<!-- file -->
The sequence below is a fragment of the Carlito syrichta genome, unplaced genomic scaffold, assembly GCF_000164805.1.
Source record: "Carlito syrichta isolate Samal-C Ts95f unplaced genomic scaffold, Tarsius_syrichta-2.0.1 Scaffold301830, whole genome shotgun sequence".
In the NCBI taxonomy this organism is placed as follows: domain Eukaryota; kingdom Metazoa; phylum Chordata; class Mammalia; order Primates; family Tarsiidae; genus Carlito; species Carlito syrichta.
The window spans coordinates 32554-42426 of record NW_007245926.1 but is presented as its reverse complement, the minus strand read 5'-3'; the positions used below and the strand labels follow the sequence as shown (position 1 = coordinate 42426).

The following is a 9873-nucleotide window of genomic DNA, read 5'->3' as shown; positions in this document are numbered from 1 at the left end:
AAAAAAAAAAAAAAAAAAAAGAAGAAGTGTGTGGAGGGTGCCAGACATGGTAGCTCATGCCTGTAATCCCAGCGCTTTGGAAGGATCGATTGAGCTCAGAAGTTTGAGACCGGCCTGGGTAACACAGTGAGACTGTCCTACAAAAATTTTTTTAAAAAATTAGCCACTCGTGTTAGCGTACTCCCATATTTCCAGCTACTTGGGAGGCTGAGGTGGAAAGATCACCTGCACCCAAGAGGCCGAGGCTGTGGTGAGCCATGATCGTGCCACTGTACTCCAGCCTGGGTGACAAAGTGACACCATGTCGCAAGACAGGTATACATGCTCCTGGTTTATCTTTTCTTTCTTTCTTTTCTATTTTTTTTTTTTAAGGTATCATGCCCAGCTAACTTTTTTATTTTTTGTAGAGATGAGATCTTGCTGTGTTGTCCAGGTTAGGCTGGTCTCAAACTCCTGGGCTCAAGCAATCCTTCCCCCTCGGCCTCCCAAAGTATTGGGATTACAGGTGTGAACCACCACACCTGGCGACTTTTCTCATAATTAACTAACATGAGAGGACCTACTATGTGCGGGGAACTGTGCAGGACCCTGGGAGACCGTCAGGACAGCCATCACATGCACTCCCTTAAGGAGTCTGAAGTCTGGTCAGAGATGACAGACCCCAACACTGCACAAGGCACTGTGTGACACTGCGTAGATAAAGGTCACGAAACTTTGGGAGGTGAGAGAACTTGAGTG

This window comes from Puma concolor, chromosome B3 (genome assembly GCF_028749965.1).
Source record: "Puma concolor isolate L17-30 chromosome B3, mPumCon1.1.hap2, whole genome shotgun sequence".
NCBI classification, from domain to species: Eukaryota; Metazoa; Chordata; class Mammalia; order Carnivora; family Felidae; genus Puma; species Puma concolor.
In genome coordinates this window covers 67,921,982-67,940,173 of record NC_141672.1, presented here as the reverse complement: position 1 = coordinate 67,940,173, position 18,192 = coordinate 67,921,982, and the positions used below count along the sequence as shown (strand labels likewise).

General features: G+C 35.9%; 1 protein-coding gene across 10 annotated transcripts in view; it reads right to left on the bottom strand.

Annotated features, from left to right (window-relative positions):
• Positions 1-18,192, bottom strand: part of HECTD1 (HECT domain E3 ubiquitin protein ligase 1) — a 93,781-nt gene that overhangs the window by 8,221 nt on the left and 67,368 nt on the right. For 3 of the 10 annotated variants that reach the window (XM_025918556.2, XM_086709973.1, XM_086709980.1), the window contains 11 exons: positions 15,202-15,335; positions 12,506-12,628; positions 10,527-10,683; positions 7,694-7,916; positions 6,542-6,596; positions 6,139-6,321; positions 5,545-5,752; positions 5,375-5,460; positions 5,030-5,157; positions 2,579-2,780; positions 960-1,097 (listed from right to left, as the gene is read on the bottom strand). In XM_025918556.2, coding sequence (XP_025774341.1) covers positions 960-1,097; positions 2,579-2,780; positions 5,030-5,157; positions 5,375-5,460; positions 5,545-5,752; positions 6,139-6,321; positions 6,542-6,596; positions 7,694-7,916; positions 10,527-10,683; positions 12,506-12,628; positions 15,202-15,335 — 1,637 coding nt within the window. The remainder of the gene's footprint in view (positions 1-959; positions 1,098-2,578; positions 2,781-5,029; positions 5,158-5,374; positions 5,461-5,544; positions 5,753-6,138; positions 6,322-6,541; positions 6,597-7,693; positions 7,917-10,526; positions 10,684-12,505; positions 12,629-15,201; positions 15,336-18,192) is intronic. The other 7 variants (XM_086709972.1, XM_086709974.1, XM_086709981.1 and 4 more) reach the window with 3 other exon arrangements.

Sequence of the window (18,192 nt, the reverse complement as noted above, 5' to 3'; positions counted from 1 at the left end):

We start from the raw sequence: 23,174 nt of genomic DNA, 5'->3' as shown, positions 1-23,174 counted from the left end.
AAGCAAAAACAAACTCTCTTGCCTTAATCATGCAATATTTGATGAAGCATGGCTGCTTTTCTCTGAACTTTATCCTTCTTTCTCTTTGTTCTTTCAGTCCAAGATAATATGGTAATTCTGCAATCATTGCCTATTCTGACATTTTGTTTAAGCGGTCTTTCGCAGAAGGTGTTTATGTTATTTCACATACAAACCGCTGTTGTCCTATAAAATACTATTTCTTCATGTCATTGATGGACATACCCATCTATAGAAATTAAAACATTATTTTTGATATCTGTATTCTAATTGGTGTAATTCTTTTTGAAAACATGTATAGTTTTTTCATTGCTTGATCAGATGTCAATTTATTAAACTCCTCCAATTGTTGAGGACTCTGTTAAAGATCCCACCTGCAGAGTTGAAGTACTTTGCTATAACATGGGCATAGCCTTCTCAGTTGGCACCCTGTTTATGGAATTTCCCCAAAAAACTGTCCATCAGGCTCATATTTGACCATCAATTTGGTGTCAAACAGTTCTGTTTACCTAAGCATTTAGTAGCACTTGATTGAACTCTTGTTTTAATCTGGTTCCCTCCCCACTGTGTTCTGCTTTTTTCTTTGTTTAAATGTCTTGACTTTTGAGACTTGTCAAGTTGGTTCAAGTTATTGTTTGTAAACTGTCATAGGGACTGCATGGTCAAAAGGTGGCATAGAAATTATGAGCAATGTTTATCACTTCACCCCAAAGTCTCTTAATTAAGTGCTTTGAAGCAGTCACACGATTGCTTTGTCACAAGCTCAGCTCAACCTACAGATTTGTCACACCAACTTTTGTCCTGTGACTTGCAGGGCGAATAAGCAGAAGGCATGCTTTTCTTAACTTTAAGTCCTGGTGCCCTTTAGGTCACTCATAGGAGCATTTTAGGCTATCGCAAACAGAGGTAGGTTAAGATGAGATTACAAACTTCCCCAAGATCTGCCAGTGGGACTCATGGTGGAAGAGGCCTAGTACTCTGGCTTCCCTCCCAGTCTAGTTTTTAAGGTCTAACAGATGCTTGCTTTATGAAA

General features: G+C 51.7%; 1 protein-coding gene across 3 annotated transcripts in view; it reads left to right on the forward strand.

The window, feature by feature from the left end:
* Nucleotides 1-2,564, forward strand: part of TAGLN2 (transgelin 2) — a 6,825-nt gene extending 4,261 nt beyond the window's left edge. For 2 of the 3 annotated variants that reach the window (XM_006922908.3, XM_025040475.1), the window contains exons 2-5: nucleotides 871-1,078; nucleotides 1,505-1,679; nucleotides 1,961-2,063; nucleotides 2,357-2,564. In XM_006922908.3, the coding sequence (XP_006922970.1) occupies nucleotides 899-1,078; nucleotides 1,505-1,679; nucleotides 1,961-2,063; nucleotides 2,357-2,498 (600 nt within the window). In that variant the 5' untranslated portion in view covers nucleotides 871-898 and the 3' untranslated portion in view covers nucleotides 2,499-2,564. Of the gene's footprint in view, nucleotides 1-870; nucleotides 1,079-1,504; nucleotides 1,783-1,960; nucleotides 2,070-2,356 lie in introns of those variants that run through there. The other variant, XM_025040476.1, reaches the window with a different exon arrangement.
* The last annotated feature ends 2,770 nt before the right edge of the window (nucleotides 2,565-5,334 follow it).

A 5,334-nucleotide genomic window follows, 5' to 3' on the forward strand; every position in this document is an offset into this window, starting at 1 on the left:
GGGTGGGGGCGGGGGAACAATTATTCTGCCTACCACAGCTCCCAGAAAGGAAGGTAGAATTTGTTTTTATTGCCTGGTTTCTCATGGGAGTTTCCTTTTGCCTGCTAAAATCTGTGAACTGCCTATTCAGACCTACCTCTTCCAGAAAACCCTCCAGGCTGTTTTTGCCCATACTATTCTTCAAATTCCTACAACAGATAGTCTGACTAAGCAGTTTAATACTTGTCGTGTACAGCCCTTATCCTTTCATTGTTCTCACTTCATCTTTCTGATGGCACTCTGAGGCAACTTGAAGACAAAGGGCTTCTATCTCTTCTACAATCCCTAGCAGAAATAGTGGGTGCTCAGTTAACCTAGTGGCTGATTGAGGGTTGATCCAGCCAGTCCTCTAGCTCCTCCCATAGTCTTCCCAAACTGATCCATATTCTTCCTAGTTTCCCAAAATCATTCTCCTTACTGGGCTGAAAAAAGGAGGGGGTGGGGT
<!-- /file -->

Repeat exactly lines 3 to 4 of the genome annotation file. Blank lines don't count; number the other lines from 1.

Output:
In the NCBI taxonomy this organism is placed as follows: domain Eukaryota; kingdom Metazoa; phylum Chordata; class Mammalia; order Primates; family Tarsiidae; genus Carlito; species Carlito syrichta.
The window spans coordinates 32554-42426 of record NW_007245926.1 but is presented as its reverse complement, the minus strand read 5'-3'; the positions used below and the strand labels follow the sequence as shown (position 1 = coordinate 42426).